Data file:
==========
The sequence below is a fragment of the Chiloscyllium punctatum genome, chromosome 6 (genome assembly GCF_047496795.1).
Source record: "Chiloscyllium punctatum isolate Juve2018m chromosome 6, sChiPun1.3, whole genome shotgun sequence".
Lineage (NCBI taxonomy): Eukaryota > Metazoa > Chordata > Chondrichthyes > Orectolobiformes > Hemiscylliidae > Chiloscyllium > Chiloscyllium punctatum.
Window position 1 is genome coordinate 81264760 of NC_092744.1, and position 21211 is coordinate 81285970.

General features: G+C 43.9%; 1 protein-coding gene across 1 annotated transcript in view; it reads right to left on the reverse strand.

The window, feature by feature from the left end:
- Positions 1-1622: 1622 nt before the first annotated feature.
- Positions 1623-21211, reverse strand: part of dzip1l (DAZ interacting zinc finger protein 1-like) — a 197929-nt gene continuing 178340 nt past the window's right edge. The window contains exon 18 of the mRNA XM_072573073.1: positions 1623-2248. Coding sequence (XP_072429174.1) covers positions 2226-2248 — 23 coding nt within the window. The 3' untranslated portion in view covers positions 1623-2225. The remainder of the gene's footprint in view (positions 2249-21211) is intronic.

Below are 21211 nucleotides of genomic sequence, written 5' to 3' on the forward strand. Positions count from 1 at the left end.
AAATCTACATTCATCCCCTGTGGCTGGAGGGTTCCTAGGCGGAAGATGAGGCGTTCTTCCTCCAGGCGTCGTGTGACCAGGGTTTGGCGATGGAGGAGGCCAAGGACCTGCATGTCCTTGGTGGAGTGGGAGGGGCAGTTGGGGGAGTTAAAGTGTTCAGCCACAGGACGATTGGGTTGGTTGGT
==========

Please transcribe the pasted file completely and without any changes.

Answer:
The sequence below is a fragment of the Chiloscyllium punctatum genome, chromosome 6 (genome assembly GCF_047496795.1).
Source record: "Chiloscyllium punctatum isolate Juve2018m chromosome 6, sChiPun1.3, whole genome shotgun sequence".
Lineage (NCBI taxonomy): Eukaryota > Metazoa > Chordata > Chondrichthyes > Orectolobiformes > Hemiscylliidae > Chiloscyllium > Chiloscyllium punctatum.
Window position 1 is genome coordinate 81264760 of NC_092744.1, and position 21211 is coordinate 81285970.

General features: G+C 43.9%; 1 protein-coding gene across 1 annotated transcript in view; it reads right to left on the reverse strand.

The window, feature by feature from the left end:
- Positions 1-1622: 1622 nt before the first annotated feature.
- Positions 1623-21211, reverse strand: part of dzip1l (DAZ interacting zinc finger protein 1-like) — a 197929-nt gene continuing 178340 nt past the window's right edge. The window contains exon 18 of the mRNA XM_072573073.1: positions 1623-2248. Coding sequence (XP_072429174.1) covers positions 2226-2248 — 23 coding nt within the window. The 3' untranslated portion in view covers positions 1623-2225. The remainder of the gene's footprint in view (positions 2249-21211) is intronic.

Below are 21211 nucleotides of genomic sequence, written 5' to 3' on the forward strand. Positions count from 1 at the left end.
AAATCTACATTCATCCCCTGTGGCTGGAGGGTTCCTAGGCGGAAGATGAGGCGTTCTTCCTCCAGGCGTCGTGTGACCAGGGTTTGGCGATGGAGGAGGCCAAGGACCTGCATGTCCTTGGTGGAGTGGGAGGGGCAGTTGGGGGAGTTAAAGTGTTCAGCCACAGGACGATTGGGTTGGTTGGT